The human microbiome studies have been accelerated by the advances in next-generation sequencing technologies. There has also been increasing interest in discovering microbial taxa that are associated with diverse host phenotypes, environmental factors or clinical interventions. Here, I first describe unique features of microbiome data and the resulting demand for adaptive association analysis which robustly suits different association patterns, while providing valid statistical inferences. Then, I introduce two adaptive microbiome association tests as follows.
My first method, namely, optimal microbiome-based association test (OMiAT), relates microbial composition with continuous (e.g., body mass index) or binary (e.g., disease status) traits. OMiAT is a data-driven adaptive testing method which approximates to the most powerful performance among different candidate tests from the sum of powered score tests (SPU) and microbiome regression-based kernel association test (MiRKAT). I illustrate that OMiAT robustly discovers underlying association signals arising from highly imbalanced microbial abundances and phylogenetic tree structure, while correctly controlling type I error rates. I also propose a way to apply it to fine association mapping of diverse higher-level taxa at different taxonomic levels within a newly introduced microbial taxa discovery framework, microbiome comprehensive association mapping (MiCAM).
My second method, namely, optimal microbiome-based survival analysis (OMiSA), relates microbial composition with survival (i.e., time to event) traits. OMiSA approximates to the most powerful association test within two test domains, 1) microbiome-based survival analysis using linear and non-linear bases of OTUs (MiSALN) and 2) microbiome-based kernel association test for survival traits (MiRKAT-S). I illustrate that OMiSA powerfully discovers underlying associated lineages whether they are rare or abundant and phylogenetically related or not, while correctly controlling type I error rates.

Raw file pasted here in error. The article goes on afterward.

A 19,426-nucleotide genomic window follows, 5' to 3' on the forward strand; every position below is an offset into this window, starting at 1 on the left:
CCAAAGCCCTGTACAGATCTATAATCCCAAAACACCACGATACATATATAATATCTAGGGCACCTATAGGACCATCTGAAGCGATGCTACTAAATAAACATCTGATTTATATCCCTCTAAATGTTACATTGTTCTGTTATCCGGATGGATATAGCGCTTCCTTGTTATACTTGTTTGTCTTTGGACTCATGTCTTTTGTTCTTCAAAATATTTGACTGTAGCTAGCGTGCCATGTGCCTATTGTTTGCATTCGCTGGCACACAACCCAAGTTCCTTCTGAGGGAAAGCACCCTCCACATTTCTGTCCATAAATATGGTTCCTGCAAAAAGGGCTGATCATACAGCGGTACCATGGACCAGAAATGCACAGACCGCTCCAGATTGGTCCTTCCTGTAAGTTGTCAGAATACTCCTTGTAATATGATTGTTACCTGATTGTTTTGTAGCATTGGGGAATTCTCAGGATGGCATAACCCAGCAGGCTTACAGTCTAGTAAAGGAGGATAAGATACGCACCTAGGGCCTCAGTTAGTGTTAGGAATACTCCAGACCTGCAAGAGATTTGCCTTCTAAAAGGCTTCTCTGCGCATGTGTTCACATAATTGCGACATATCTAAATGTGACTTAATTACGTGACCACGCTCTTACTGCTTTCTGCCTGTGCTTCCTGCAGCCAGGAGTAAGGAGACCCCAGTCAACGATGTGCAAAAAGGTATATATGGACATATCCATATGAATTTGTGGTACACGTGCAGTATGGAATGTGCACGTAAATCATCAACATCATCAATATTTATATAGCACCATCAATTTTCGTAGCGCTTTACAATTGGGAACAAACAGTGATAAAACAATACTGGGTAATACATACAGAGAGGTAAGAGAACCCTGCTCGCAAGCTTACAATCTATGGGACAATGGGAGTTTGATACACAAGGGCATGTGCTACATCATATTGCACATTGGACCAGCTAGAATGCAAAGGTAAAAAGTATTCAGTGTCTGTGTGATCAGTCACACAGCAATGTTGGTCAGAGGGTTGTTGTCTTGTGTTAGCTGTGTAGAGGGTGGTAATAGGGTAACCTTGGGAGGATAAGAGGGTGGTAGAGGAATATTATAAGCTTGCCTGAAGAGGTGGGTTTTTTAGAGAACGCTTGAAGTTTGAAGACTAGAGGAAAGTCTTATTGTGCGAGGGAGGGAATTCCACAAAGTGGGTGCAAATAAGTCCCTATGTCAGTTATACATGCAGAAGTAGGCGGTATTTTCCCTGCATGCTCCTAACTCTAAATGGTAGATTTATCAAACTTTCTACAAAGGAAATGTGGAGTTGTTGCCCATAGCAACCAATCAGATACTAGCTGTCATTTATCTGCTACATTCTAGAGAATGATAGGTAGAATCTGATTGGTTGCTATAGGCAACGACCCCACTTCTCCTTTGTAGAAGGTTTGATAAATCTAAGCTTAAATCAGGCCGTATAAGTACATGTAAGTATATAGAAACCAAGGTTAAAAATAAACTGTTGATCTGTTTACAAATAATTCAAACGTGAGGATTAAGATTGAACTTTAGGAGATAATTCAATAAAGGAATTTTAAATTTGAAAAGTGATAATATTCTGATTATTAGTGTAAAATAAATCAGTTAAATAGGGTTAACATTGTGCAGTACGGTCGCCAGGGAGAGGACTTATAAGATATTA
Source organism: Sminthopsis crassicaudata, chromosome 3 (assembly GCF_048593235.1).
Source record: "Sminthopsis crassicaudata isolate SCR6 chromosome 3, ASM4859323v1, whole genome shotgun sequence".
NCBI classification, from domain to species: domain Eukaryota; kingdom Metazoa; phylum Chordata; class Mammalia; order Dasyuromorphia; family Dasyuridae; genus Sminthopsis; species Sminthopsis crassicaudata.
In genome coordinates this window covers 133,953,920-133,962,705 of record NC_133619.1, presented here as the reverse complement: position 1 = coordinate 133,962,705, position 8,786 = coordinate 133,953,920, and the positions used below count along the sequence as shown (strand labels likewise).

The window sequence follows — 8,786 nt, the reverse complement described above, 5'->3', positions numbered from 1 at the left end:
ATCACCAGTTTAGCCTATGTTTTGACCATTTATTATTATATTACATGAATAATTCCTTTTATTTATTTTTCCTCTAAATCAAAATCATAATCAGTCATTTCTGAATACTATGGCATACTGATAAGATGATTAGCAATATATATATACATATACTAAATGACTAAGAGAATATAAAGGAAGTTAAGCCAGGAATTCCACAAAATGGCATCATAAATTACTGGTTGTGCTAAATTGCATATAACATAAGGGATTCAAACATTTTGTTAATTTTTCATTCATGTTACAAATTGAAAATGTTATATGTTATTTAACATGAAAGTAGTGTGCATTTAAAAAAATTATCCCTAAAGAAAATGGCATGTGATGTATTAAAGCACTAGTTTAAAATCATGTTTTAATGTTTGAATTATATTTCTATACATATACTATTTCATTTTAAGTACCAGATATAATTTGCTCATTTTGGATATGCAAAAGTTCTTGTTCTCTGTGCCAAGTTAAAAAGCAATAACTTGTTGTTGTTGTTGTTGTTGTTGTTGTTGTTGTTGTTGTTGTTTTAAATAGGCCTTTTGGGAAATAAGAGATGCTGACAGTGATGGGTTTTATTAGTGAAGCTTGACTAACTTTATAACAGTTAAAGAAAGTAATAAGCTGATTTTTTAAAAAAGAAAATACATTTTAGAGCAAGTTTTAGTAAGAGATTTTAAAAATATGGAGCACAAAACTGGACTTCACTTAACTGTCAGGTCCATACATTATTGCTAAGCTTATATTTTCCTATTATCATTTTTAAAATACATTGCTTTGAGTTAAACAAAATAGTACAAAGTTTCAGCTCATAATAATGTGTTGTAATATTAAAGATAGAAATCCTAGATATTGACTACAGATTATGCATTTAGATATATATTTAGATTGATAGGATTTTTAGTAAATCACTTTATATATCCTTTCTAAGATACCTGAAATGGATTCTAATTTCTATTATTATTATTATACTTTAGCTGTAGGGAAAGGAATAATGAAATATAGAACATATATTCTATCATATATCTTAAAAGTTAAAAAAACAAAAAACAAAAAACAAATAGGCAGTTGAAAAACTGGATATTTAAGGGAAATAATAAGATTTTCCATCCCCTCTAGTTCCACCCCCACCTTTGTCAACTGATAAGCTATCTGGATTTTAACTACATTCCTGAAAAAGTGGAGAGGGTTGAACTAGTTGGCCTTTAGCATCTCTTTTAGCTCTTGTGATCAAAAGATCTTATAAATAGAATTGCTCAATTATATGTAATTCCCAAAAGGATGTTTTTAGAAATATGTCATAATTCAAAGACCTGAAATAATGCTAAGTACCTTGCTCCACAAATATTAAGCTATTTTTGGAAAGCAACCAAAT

OMiAT and OMiSA are attractive in practice due to the high complexity of microbiome data and the unknown true nature of the state. MiCAM also provides a hierarchical microbiome association map through a breadth of taxonomic levels, which can be used as a guideline for further investigation on the roles of discovered taxa in human health or disease.
|Commitee:||Blaser, Martin J., Goldberg, Judith D., Shao, Yongzhao, Troxel, Andrea B.|
|School:||New York University|
|Department:||Environmental Health Science|
|School Location:||United States -- New York|
|Source:||DAI-B 79/12(E), Dissertation Abstracts International|
|Keywords:||Adaptive association analysis, Compositional data analysis, High-dimensional statistics, Microbial group analysis, Microbiome association studies, Phylogenetics|
Copyright in each Dissertation and Thesis is retained by the author. All Rights Reserved
dissertation or thesis. The supplemental files are provided "AS IS" without warranty. ProQuest is not responsible for the
content, format or impact on the supplemental file(s) on our system. in some cases, the file type may be unknown or
may be a .exe file. We recommend caution as you open such files.
supplemental files is subject to the ProQuest Terms and Conditions of use.